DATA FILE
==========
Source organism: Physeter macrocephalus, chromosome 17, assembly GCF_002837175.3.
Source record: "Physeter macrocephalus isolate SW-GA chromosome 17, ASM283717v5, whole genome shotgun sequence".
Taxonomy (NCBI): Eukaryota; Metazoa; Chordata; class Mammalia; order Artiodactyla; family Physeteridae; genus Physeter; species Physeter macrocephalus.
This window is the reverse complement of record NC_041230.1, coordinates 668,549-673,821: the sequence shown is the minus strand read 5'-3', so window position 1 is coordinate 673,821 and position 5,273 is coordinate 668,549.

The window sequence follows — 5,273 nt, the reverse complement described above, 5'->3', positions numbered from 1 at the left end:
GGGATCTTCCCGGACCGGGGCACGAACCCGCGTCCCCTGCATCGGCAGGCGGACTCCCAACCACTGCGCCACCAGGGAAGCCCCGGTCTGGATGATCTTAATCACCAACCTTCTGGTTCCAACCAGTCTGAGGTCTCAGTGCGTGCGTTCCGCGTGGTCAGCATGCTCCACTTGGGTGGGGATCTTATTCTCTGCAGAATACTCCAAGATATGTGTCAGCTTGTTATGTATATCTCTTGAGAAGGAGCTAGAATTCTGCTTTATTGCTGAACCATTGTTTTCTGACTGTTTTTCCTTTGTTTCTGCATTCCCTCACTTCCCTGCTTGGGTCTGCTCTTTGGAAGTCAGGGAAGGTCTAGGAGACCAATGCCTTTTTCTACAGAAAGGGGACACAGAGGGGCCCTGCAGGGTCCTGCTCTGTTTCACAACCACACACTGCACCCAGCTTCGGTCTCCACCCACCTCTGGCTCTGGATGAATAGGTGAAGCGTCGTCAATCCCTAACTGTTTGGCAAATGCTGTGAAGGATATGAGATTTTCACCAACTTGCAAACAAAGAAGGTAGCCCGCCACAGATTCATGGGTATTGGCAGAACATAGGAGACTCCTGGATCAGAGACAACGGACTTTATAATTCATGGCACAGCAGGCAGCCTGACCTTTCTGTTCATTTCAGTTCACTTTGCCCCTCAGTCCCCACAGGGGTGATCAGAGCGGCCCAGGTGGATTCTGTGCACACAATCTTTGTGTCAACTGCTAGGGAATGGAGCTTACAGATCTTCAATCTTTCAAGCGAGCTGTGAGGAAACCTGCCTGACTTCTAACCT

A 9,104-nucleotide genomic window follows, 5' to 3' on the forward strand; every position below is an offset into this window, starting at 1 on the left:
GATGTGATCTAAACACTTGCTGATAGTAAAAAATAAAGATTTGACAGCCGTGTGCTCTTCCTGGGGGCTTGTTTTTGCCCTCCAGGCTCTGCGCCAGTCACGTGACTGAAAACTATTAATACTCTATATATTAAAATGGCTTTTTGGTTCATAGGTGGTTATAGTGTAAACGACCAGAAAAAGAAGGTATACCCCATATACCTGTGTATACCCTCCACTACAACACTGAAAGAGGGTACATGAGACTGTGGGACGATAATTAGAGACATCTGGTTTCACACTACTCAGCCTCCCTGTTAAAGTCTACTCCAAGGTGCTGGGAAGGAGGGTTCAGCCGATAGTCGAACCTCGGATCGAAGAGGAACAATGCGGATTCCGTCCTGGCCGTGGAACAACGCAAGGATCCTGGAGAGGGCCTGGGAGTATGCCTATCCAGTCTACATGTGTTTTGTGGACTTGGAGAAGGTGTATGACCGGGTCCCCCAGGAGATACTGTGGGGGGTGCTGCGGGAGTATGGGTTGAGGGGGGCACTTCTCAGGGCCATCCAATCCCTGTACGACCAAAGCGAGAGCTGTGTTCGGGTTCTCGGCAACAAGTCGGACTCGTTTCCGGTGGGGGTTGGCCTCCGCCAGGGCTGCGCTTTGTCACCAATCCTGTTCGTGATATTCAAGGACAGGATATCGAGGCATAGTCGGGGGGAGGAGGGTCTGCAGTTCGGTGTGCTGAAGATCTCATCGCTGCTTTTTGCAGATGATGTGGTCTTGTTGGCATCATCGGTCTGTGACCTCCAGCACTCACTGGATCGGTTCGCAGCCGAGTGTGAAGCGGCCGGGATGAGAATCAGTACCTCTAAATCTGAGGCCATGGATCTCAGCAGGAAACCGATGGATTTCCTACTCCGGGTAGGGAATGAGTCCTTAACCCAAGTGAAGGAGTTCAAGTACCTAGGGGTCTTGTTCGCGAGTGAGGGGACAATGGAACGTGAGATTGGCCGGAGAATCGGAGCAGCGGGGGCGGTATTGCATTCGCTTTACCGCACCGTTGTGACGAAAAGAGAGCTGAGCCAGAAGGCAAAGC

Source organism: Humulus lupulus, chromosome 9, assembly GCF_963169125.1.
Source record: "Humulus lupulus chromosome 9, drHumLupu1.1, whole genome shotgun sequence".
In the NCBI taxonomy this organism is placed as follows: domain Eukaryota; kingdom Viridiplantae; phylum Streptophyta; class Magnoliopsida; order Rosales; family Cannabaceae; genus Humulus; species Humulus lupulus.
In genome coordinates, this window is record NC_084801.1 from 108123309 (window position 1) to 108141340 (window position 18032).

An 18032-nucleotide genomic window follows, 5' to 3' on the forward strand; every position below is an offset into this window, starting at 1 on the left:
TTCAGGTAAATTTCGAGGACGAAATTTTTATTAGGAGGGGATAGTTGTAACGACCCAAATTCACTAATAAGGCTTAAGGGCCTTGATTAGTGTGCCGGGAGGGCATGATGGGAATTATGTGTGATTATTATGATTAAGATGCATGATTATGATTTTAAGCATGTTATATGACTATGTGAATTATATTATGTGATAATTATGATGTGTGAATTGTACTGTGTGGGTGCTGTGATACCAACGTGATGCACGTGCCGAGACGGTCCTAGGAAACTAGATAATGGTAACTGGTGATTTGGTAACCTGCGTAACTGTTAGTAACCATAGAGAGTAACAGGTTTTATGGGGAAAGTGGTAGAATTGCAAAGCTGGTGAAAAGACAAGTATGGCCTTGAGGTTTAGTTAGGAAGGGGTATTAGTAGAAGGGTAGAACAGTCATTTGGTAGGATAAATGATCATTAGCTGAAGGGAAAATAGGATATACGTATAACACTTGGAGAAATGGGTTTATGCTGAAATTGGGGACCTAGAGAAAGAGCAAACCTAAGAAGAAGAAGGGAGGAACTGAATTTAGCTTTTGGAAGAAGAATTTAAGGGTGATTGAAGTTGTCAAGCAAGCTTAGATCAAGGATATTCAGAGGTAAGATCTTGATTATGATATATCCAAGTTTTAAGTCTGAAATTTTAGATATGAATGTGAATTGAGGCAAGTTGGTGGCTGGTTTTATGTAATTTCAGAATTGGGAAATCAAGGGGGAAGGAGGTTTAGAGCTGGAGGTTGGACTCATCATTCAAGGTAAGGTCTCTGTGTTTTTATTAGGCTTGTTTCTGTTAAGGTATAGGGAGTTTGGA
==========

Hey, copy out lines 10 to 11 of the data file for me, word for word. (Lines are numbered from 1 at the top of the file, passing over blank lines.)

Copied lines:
Source record: "Humulus lupulus chromosome 9, drHumLupu1.1, whole genome shotgun sequence".
In the NCBI taxonomy this organism is placed as follows: domain Eukaryota; kingdom Viridiplantae; phylum Streptophyta; class Magnoliopsida; order Rosales; family Cannabaceae; genus Humulus; species Humulus lupulus.